When you've had your arm twisted to pick up a stranger from the airport, you don't expect to end up in Melbourne's seedy underworld. Ashley reluctantly offers to help an Asian woman search for her missing daughter. It emerges that the daughter maybe a victim of the sex slave trade, a world that Ashley knows little about.
Emma Lung, Veronica Sywak, Saskia Burmeister
Rating: 4 stars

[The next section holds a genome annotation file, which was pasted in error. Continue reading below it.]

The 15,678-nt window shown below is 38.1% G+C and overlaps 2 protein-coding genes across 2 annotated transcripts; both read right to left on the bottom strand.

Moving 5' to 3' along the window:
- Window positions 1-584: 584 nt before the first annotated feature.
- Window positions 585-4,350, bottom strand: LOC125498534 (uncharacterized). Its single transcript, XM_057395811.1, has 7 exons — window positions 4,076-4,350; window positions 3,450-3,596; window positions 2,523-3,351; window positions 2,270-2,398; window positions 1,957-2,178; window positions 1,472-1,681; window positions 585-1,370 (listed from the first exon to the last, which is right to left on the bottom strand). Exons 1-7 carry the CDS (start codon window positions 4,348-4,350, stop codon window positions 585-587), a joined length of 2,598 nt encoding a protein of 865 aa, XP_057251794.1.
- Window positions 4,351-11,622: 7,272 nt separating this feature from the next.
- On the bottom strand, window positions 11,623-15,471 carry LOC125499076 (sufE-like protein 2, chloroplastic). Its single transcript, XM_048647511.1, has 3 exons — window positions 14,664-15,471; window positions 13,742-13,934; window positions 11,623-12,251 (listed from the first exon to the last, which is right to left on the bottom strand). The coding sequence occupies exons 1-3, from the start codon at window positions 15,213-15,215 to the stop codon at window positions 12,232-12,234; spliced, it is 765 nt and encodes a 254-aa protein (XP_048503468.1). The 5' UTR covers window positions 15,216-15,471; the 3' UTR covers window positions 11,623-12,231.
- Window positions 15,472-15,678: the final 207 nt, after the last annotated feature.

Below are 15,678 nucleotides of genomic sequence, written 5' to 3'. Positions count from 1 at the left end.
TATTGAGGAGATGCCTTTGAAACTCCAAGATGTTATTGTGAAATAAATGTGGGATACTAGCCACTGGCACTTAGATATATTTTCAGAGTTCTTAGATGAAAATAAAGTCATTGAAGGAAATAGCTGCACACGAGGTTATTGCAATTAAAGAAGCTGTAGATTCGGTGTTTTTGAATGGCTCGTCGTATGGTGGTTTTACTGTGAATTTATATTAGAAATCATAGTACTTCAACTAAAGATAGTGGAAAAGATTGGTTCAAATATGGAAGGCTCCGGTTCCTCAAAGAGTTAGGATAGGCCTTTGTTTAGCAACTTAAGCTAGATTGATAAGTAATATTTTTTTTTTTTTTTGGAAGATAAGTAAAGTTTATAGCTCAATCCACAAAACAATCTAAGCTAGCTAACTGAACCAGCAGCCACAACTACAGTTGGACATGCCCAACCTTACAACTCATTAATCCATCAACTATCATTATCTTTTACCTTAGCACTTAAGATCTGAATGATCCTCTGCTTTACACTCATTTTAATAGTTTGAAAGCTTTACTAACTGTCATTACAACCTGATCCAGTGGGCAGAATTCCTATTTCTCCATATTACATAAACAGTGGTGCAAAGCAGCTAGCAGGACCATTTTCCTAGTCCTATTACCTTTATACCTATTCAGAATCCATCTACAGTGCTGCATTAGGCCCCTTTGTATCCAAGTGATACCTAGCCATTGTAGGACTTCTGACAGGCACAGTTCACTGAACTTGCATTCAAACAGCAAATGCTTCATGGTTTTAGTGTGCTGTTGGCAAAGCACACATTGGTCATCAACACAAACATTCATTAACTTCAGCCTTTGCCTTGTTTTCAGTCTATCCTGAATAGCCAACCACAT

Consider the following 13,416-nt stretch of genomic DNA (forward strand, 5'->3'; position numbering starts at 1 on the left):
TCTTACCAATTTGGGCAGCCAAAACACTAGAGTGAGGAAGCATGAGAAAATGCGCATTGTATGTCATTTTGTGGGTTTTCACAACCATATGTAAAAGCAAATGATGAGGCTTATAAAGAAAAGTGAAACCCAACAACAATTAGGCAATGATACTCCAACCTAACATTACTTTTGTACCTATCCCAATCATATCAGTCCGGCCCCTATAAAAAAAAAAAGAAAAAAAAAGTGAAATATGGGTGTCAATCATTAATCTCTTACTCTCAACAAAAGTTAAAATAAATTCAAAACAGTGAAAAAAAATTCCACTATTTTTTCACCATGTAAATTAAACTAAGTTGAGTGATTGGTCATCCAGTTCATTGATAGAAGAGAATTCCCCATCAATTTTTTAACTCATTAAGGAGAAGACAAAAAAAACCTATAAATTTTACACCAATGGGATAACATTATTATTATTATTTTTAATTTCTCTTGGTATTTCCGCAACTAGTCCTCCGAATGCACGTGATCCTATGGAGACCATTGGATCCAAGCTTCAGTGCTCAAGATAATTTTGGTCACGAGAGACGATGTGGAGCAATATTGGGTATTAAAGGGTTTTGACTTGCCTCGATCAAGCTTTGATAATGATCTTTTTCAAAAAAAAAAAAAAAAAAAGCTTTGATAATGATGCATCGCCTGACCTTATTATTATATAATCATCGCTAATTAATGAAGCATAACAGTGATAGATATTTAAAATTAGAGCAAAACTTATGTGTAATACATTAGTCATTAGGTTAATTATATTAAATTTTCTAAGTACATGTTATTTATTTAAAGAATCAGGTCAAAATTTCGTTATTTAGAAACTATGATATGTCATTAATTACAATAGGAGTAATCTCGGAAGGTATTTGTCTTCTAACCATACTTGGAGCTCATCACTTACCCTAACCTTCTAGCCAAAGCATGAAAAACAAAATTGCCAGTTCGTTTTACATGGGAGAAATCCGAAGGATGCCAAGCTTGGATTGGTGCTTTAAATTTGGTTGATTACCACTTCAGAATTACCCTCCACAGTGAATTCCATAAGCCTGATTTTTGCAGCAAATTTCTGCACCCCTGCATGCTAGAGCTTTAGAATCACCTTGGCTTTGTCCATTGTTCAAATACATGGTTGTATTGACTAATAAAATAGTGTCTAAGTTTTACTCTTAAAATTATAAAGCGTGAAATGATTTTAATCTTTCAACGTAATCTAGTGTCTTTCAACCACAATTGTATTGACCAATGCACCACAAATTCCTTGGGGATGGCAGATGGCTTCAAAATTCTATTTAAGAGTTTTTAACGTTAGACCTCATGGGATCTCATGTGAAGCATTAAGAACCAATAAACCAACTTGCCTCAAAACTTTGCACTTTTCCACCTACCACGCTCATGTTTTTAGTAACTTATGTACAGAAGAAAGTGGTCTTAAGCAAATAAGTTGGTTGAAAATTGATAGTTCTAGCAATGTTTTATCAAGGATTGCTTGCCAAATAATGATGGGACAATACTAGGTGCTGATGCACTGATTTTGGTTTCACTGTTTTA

THIS taut Australian thriller about the sex slave trade has generated an almost unprecedented level of hype.Initially slated for a oneoff Sydney screening, The Jammed now has a wider theatrical release on the back of rave reviews by ABC TV and a Melbourne critic.The enthusiastic critical response to the film is thoroughly deserved. Dee McLachlan's deft direction of her own well-crafted screenplay is supported by strong performances from a solid young cast.Veronica Sywak deserves special mention for the breakout role of Ashley Hudson, an ordinary woman who finds herself in an extraordinary situation.Through a thoroughly convincing group of circumstances, the newly single office worker finds herself adopted by a Chinese mother (Amanda Ma) who has come to Melbourne to lookfor her missing daughter. The search for Rubi (Sun Park), who may or may not want to be found, leads Ashley deeper and deeper into Melbourne's underworld, a place she didn't even know existed.It's a clever narrative device.Like Ashley, most Australians imagine crimes like human trafficking occur only in third world countries. Her journey is an eye-opener, rupturing the familiar fabric of our society.The film, which was inspired by newspaper articles and court transcripts, also shows how relatively simple it is to enslave sex workers by retaining their passports and keeping their money. An illegal immigrant, whose only other option is a detention centre, is hardly going to go to the police.If I have one criticism of the film, it's the casting of Emma Lung in the lead role of Crystal.The actress does a good job in terms of an accent and postural transformation, but it's still difficult to buy her as a Chinese immigrant, even after the screenplay's explanation that she has an English father. The fact that Lung is so obviously acting, with a capital "A", jars with the film's otherwise realistic tone.Saskia Burmeister, however, is completely credible as her Russian counterpart.A standout example of the can-do school of filmmaking.